Karen first traveled to Swaziland with Capital in 2012 and was forever changed by the experience.  She loves the approach of the ministry to focus on meeting basic needs while showing and teaching God’s love and grace, all with a long-term focus on sustainability and relationship.  Karen returned to Swaziland in 2013 and 2014, each time coming back excited by the changes and growth taking place at Mkhomobkati and in the whole ministry in Swaziland.  She also got to know her now husband Tyler when they were on the team together in 2013.  They got married in 2014 and had a baby in early 2017.

Karen works part time for a medical device company and stays busy keeping up with her son.  She has a weakness for chocolate ice cream and likes to brew her own kombucha.  Karen also loves being active in the outdoors, including road and mountain biking, snowboarding, running, hiking, and even yard work.


Carol Gililland

Carol’s professional background is in the field of dentistry as a licensed expanded functions hygienist.  She has 15+ years of experience culminating in a role as the executive administrator of 5 clinics covering most of the State of California.

After she and her husband, an OB/GYN began serving on short-term mission trips, they saw a desperate need for medical and dental expertise. Throwing herself fully and faithfully into God’s calling, Carol acquired training for dental extractions, composite restorations and root canals to meet the demand in third world countries. She also spent one year living in France to learn French in preparation for a move to Mali.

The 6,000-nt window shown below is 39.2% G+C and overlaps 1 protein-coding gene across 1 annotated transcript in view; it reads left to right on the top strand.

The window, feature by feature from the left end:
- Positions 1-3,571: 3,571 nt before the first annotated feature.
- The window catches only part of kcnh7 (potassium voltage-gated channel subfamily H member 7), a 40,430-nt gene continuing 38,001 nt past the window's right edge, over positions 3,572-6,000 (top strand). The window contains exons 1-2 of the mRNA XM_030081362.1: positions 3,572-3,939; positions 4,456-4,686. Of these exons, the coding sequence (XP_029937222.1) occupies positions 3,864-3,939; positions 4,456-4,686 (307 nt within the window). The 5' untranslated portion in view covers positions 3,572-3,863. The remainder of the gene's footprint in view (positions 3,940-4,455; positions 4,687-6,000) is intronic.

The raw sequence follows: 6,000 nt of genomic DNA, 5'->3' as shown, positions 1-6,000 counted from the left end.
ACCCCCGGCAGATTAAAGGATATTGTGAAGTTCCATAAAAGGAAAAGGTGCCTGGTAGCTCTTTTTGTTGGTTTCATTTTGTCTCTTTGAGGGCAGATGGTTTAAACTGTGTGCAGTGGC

Leaving at the peak of their careers in California, the Gililland’s committed to full-time missionary work at Hǒpital Femme et Enfants. During her 4 years in Mali, Carol trained two Malian nationals and set up an operative dental clinic which is still functioning well today. Her humble strength and confidence in Jesus is evident in the ways she fully serves and loves others. Even among these great accomplishments, Carol is most proud of her children, granddaughters and her wonderful husband, John.


Clarice Nelson

I grew up in a small town in northeastern North Dakota and received my BSN from the University of North Dakota.   Wanting to go someplace “different” I ended up in Salt Lake for what I thought would probably be a year or so.

I originally worked in the NICU at the University of Utah and currently work for Intermountain Life Flight.

I was a part of the team to Swaziland in 2013, and fell in love with the children, staff and the ministry there in general.  This will be my fourth trip to Swaziland but my first opportunity to participate in a medical clinic so I am excited about this new aspect of ministry.


Chaliece Masters